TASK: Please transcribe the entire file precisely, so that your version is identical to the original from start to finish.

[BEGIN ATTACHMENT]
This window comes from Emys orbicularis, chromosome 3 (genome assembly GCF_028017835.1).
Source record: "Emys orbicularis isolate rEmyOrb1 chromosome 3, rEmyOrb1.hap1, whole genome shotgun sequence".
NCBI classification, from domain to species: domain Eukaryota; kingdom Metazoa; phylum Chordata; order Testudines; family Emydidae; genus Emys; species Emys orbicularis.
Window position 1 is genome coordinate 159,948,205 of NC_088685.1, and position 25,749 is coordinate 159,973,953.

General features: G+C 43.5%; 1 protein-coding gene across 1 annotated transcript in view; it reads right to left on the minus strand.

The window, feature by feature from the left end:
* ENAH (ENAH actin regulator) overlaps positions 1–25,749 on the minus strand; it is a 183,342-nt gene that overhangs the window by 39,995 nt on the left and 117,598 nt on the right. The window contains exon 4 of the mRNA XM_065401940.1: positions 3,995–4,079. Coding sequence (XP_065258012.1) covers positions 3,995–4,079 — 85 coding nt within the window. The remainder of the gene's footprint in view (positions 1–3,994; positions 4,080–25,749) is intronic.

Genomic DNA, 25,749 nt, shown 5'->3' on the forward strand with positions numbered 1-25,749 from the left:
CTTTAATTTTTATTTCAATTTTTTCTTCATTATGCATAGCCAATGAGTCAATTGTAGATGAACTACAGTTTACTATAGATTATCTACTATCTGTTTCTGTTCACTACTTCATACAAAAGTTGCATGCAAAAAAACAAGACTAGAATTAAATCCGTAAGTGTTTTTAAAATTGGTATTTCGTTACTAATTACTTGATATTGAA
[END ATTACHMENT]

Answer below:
This window comes from Emys orbicularis, chromosome 3 (genome assembly GCF_028017835.1).
Source record: "Emys orbicularis isolate rEmyOrb1 chromosome 3, rEmyOrb1.hap1, whole genome shotgun sequence".
NCBI classification, from domain to species: domain Eukaryota; kingdom Metazoa; phylum Chordata; order Testudines; family Emydidae; genus Emys; species Emys orbicularis.
Window position 1 is genome coordinate 159,948,205 of NC_088685.1, and position 25,749 is coordinate 159,973,953.

General features: G+C 43.5%; 1 protein-coding gene across 1 annotated transcript in view; it reads right to left on the minus strand.

The window, feature by feature from the left end:
* ENAH (ENAH actin regulator) overlaps positions 1–25,749 on the minus strand; it is a 183,342-nt gene that overhangs the window by 39,995 nt on the left and 117,598 nt on the right. The window contains exon 4 of the mRNA XM_065401940.1: positions 3,995–4,079. Coding sequence (XP_065258012.1) covers positions 3,995–4,079 — 85 coding nt within the window. The remainder of the gene's footprint in view (positions 1–3,994; positions 4,080–25,749) is intronic.

Genomic DNA, 25,749 nt, shown 5'->3' on the forward strand with positions numbered 1-25,749 from the left:
CTTTAATTTTTATTTCAATTTTTTCTTCATTATGCATAGCCAATGAGTCAATTGTAGATGAACTACAGTTTACTATAGATTATCTACTATCTGTTTCTGTTCACTACTTCATACAAAAGTTGCATGCAAAAAAACAAGACTAGAATTAAATCCGTAAGTGTTTTTAAAATTGGTATTTCGTTACTAATTACTTGATATTGAA